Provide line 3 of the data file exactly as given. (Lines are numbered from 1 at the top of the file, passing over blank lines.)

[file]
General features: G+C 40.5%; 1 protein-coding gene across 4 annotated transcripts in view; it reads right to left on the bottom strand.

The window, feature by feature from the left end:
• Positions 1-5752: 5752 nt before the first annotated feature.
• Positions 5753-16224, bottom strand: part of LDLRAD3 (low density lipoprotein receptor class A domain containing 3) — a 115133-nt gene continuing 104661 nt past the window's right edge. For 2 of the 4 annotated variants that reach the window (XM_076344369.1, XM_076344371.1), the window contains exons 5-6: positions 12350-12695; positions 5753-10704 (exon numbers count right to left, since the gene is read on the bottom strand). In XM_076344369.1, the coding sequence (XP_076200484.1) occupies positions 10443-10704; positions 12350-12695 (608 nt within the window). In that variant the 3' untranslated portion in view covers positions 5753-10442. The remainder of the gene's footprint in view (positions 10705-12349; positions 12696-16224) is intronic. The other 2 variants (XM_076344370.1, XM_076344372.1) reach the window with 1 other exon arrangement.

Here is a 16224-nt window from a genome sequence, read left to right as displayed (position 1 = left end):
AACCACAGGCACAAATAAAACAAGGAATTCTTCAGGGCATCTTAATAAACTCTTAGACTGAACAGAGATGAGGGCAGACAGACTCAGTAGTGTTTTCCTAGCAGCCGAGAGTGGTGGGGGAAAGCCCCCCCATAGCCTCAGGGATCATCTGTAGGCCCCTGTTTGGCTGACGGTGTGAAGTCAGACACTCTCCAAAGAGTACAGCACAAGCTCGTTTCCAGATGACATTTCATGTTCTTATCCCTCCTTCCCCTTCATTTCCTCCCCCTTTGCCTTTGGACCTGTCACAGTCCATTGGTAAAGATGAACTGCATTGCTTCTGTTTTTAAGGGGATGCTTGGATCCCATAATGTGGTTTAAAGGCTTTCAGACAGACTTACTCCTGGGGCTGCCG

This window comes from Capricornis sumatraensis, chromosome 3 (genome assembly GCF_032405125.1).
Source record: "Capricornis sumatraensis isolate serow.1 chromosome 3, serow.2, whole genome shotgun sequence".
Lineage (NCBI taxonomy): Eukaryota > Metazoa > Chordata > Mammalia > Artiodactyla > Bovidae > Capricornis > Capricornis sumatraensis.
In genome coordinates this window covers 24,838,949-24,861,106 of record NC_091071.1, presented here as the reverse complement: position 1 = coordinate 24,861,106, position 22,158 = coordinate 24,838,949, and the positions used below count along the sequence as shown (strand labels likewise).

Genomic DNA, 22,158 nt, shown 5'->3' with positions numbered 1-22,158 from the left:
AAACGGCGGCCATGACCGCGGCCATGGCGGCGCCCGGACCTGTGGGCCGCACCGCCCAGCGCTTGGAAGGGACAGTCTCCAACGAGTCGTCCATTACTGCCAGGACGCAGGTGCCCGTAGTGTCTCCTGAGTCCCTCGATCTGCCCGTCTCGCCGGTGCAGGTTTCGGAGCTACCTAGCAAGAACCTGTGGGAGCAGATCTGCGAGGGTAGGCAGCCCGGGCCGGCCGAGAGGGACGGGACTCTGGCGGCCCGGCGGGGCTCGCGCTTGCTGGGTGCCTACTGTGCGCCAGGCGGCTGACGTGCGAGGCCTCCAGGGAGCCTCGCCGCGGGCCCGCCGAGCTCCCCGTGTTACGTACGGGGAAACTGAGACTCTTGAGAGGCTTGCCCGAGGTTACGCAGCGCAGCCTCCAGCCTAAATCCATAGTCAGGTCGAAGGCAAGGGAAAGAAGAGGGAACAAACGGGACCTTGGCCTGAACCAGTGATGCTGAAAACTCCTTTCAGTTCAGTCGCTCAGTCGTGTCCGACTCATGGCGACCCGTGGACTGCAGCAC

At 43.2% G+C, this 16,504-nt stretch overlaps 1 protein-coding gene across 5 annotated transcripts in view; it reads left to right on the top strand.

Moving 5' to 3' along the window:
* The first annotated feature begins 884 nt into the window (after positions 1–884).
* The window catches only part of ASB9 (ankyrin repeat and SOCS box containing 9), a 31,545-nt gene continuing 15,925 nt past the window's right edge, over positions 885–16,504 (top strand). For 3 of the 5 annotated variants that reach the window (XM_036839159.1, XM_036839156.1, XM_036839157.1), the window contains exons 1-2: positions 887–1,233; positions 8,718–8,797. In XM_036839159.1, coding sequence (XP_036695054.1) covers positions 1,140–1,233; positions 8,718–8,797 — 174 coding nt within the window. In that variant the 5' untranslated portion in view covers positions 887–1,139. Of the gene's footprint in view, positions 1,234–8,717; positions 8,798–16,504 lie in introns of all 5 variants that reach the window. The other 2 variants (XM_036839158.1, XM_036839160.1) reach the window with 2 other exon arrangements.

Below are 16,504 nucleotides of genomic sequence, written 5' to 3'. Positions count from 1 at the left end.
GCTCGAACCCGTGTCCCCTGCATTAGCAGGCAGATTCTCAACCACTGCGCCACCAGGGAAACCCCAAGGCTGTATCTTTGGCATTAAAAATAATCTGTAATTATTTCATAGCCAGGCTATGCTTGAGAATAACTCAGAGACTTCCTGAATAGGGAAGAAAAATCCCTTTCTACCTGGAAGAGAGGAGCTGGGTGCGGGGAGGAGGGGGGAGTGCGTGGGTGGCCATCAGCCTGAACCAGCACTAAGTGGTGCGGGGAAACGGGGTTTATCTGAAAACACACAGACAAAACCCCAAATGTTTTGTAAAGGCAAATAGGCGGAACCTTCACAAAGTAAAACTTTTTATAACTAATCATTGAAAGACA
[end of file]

• Positions 1-5752: 5752 nt before the first annotated feature.